Ignoring the poor photography and lack of cropping skills, I thought it turned out pretty well. You can tell how old it is by the Stampin' Up! paper I used. Yeesh! (They were great colors, though, no?)

Not to be one-sided, I also made a bunch for women, with folded-down shoulders so they were more rounded. And I got to use some of the pretty patterned paper from my stash, to boot! I also got to use some of my wire and beads to make necklaces.

Bottom line: lesson learned on how to do this one easier, faster, and more economically.

Moving on to Lesson #2. Back in my Did You Hear That post, I showed this brownstone card I make to sell at a local Farmers Market:

I print the name of the city on the computer (SOMETHING has to be straight!), then stamp the brownstone three times, then stamp the light. I sell them as 5-packs, so I stamp a ton of them, then go back and do the water-coloring. VERY labor-intensive. I sell them for more than my normal 5-packs of Thank You notes since they take so much more time to create. See, I was listening to my pal's suggestion of tiered pricing, and I made these worth my time. Most people get it once I explain how I make them, and no one has balked at the price difference.

The rest of the Did You Hear That post talked about my inability to line up anything any more, ergo I am no longer able to create these cards. ;-( I tried, but after the watercoloring revealed even more sloppiness, I could not bring myself to even sell them as singles. To cut my losses, I quit making them.

Fast forward to my recent shopping spree. No, really, there is a point to this! Remember, when I shop, and the ONLY thing I shop for is stamping stuff (I am allergic to shopping malls, in general), I see things - paper, embelishments, stamps - not only as a would-I-use-it, or do-I-like-it, or I-must-have-it (yes, I am weak), but I also try to think if it would do double-duty as something that would sell. I almost (almost) never buy something ONLY to use it to make cards to sell, because if I will not use it for myself, I certainly cannot justify the 2 square inches of storage space the stamp will take up in my humble condo.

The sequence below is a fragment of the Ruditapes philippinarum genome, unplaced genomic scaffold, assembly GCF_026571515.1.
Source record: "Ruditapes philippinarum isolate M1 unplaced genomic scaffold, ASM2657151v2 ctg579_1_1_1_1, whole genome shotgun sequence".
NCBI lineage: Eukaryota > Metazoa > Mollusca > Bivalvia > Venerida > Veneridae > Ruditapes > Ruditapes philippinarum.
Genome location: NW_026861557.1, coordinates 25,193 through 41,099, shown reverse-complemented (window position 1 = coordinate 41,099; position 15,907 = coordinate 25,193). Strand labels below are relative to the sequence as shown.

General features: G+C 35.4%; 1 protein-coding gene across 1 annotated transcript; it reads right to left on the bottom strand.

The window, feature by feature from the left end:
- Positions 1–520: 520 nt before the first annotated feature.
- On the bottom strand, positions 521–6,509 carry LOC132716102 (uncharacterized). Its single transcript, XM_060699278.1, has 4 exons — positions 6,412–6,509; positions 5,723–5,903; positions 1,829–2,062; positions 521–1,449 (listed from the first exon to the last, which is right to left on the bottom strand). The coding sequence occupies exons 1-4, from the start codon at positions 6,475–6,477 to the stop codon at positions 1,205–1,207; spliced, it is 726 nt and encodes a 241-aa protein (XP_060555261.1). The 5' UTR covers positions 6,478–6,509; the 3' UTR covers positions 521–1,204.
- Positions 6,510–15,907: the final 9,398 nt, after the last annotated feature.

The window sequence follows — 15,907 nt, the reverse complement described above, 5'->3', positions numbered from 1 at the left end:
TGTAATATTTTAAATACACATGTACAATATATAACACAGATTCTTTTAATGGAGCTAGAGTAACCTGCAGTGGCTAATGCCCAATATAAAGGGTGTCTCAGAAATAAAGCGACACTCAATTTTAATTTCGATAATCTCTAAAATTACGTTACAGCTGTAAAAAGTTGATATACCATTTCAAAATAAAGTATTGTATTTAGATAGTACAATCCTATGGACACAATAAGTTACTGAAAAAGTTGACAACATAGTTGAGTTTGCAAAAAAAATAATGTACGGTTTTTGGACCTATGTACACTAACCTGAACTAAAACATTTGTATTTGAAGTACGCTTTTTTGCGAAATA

So as I browsed the local stamp store, I discovered this cool stamp by Stampendous that just screamed, "You must buy me, take me home, and use me to make more note packs."

Is it not VERY cute? And there are three bonus points about it. (1) the houses are already lined up, (2) the houses are 'drawn', so they are a little not-perfect to start with, which is PERFECT for me, and (3) when I got it home and introduced it to the raised-edge note cards I'd hoarded from Stampin' Up! when they hit the Retiring Accessories List several years back, they were a PERFECT FIT!

This is the first one I made, and my water-coloring needs a bit of work, but all-in-all, I think it was a good purchase.

I have no plans to reveal all the other purchases from this past weekend, but let's just say that I have more very cool patterned paper, some A Muse must-haves, some VERY cool embellishments (cost-effective for mass production, of course!), and a few online purchases that I will not discuss right now. Maybe another time.